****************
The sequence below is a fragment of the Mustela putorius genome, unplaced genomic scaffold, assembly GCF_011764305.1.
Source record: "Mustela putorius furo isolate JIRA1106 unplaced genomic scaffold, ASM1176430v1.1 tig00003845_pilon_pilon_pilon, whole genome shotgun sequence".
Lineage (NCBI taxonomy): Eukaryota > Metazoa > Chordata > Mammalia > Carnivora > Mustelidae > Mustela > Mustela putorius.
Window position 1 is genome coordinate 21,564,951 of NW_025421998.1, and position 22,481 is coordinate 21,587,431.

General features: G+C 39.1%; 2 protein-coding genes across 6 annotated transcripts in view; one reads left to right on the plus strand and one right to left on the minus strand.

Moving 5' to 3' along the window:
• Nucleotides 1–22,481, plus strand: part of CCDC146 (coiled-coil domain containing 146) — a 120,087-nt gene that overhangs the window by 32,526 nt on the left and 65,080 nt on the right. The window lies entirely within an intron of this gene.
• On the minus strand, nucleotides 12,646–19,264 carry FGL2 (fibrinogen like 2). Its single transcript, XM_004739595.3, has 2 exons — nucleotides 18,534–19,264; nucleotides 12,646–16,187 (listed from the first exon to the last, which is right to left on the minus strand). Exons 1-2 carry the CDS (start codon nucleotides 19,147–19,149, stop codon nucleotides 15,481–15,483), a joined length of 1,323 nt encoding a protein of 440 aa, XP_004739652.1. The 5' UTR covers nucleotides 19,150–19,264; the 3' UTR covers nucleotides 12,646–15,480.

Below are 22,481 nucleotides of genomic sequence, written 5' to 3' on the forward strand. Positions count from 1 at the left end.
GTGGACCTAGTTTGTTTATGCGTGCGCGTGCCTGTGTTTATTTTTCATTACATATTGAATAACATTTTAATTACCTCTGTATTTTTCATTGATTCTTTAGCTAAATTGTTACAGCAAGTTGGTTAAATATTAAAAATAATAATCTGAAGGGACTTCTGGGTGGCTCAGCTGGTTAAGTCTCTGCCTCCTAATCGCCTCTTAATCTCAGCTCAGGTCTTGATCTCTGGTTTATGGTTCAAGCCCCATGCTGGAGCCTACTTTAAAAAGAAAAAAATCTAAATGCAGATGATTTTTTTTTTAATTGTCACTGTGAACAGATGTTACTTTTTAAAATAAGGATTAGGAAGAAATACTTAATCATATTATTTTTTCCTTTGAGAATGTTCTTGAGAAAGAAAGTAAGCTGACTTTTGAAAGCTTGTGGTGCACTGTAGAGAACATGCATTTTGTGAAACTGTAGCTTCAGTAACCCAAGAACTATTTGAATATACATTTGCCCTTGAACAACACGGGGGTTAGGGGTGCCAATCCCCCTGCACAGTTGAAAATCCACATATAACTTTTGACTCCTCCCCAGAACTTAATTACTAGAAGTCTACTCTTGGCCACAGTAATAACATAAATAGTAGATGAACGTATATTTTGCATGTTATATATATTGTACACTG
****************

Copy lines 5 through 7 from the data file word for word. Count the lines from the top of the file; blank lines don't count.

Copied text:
General features: G+C 39.1%; 2 protein-coding genes across 6 annotated transcripts in view; one reads left to right on the plus strand and one right to left on the minus strand.

Moving 5' to 3' along the window:
• Nucleotides 1–22,481, plus strand: part of CCDC146 (coiled-coil domain containing 146) — a 120,087-nt gene that overhangs the window by 32,526 nt on the left and 65,080 nt on the right. The window lies entirely within an intron of this gene.